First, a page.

An Introduction to General, Organic, and Biological Chemistry
Author: John William Hill,Stuart J. Baum,Rhonda J. Scott-Ennis
Publisher: Pearson College Division
Renowned for its lively, easy-to-follow writing style, this popular introduction to chemistry offers a strong foundation in the fundamentals of the science, and relates its essential principles to health, sports, lifestyles, the environment and other subjects of direct interest to readers. Separates the material into three distinct areas of study (general, organic and biological), offering clear explanations of matter and measurement, atoms, chemical reactions, gases, acids and bases, hydrocarbons, aldehydes and ketones, stereoisomerism, lipids, nucleic acids and protein synthesis, and much more. Includes "Special Topics" mini-chapters covering such diverse areas as electrolytes, sight and odor, digestion, drugs, and hormones, and explores many newsworthy topics including acid rain, the greenhouse effect, anabolic steroids, designer drugs, AIDS, osteoporosis, chromium supplements, arteriosclerosis, lead poisoning, blood doping, hemophilia, and cancer risks. Offers boxed essays and many examples that illustrate chemistry's application to the real world.
Writing in a popular and well illustrated style, leading young scientists describe their research and give their visions of future developments. Topics include studies of atoms and molecules in motion; development of new processes and materials; nature's secrets of biological growth and form, progress in understanding the human body and mind. Introduced by Robert May, the book conveys the excitement and enthusiasm of the young authors. The book offers definitive reviews for anyone with a general interest in the future directions of science.
Chemistry underlies life. This book establishes the relationship between the focal point of chemistry - the molecule - and the key characteristics of living organisms. The key is the interactions between small molecules and macromolecules leading to metabolic control, memory and learning, the senses, and drug action.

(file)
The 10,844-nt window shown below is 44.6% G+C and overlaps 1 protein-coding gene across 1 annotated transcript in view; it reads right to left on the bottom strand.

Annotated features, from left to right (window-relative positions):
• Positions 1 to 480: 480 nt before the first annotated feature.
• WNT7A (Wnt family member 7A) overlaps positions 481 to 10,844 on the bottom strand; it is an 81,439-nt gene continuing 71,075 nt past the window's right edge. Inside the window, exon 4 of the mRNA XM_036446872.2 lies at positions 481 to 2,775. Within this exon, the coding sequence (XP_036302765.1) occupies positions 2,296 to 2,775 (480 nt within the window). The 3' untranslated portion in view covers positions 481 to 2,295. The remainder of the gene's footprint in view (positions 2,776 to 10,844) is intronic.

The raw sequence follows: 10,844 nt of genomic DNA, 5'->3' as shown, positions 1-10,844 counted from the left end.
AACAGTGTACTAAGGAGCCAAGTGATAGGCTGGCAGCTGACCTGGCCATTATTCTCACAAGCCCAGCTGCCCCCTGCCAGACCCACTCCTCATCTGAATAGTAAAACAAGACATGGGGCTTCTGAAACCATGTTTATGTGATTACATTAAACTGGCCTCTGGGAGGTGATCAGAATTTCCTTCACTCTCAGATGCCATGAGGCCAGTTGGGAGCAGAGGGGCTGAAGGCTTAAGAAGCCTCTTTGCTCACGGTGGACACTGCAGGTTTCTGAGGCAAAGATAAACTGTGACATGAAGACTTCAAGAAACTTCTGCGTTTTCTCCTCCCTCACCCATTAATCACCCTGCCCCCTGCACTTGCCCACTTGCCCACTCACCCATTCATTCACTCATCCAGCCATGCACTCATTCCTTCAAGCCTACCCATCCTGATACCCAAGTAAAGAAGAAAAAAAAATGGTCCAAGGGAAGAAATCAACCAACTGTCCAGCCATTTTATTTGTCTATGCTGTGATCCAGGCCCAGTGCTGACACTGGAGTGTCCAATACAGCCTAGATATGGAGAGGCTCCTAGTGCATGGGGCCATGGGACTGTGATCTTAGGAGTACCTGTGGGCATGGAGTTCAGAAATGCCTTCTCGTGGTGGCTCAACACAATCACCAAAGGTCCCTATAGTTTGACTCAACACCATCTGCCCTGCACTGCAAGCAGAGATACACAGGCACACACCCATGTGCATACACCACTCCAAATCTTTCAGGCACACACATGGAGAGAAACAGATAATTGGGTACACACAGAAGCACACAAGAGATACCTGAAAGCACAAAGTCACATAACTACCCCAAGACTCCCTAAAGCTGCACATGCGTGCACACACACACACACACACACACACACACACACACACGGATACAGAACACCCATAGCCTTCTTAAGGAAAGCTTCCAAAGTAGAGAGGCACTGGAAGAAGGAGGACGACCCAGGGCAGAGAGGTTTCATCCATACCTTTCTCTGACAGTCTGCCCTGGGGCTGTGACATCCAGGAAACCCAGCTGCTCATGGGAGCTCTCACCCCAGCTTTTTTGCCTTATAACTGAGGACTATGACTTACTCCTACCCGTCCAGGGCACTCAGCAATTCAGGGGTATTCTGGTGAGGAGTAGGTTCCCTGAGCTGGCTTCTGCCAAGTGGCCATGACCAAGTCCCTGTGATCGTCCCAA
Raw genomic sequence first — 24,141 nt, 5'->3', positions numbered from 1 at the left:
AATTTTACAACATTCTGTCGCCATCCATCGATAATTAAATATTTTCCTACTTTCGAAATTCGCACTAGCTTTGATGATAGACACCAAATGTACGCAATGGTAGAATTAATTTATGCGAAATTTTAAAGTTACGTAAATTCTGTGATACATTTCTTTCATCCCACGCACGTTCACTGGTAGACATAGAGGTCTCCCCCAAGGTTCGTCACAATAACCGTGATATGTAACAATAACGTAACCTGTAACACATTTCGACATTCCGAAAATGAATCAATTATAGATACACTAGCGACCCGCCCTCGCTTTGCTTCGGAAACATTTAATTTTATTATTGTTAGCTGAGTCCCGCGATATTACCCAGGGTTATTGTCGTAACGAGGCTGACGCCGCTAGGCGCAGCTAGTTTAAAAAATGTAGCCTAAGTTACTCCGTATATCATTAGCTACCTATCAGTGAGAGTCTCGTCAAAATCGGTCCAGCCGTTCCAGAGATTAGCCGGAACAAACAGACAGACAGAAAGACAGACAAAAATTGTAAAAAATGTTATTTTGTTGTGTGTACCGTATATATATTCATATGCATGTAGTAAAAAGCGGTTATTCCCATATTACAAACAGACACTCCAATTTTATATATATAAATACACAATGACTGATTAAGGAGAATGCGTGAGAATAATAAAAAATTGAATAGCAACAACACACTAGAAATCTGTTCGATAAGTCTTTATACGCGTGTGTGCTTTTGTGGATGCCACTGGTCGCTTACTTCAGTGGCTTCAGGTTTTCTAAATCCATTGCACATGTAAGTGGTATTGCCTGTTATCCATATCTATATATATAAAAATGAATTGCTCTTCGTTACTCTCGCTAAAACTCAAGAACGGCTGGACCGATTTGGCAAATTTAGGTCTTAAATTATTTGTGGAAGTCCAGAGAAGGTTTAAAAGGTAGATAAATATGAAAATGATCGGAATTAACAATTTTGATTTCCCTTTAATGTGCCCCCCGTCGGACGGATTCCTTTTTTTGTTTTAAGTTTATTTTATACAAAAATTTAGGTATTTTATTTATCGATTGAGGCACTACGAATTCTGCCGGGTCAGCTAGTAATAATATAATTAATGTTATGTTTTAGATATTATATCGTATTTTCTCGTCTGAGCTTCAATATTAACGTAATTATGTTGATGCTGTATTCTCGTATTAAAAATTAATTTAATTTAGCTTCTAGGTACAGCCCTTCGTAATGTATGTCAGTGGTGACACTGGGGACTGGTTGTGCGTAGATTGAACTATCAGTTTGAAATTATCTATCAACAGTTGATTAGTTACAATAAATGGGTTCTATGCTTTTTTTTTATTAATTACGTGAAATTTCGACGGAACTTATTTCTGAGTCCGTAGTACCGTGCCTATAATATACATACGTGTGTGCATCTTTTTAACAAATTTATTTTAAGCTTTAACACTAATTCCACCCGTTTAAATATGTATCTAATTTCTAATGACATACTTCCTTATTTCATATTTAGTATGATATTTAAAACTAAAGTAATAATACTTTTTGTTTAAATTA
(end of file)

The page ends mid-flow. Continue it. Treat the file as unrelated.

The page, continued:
This book is a compact and simultaneously comprehensive introduction to the theory and practice of optical spectroscopy. The author skillfully leads the reader from the basics to practical applications. The main topics covered are: - theory of optical spectroscopy - components of spectrometers (light sources, filters, lenses and mirror chromators, detectors, cuvettes) - evaluation of data and interpretation of spectra Such important methods as absorption and luminescence spectroscopy, scattering and reflection spectroscopy, photoaccustic spectroscopy, spectroscopy of atoms, polarimetry and near infrared spectroscopy are covered in depth. A useful appendix with the addresses of pertinent equipment manufacturers rounds off the work.
"WHAT DOES NOT NEED TO BE BIG, WILL BE SMALL", a word by an engineer at a recent conference on chips technology. This sentence is particularly true for chemistry. Microfabrication technology emerged from microelectronics into areas like mechanics and now chemistry and biology. The engineering of micron and submicron sized features on the surface of silicon, glass and polymers opens a whole new world. Micromotors smaller than human hair have been fabricated and they work fine. It is the declared goal of the authors to bring these different worlds together in this volume. Authors have been carefully chosen to guarantee for the quality of the contents. An engineer, a chemist or a biologist will find new impulses from the various chapters in this book.
This first volume in the new Springer Series on Fluorescence brings together fundamental and applied research from this highly interdisciplinary and field, ranging from chemistry and physics to biology and medicine. Special attention is given to supramolecular systems, sensor applications, confocal microscopy and protein-protein interactions. This carefully edited collection of articles is an invaluable tool for practitioners and novices.
First published in 1966, THE CHEMISTRY OF LIFE has held its own as a clear and authoritative introduction to the world of biochemistry. This fourth edition has been fully updated and revised to include the latest developments in DNA and protein synthesis, cell regulation, and their social and medical implications.
The series Topics in Current Chemistry presents critical reviews of the present and future trends in modern chemical research. The scope of coverage is all areas of chemical science including the interfaces with related disciplines such as biology, medicine and materials science. The goal of each thematic volume is to give the non-specialist reader, whether in academia or industry, a comprehensive insight into an area where new research is emerging which is of interest to a larger scientific audience. Each review within the volume critically surveys one aspect of that topic and places it within the context of the volume as a whole. The most significant developments of the last 5 to 10 years are presented using selected examples to illustrate the principles discussed. The coverage is not intended to be an exhaustive summary of the field or include large quantities of data, but should rather be conceptual, concentrating on the methodological thinking that will allow the non-specialist reader to understand the information presented. Contributions also offer an outlook on potential future developments in the field. Review articles for the individual volumes are invited by the volume editors. Readership: research chemists at universities or in industry, graduate students.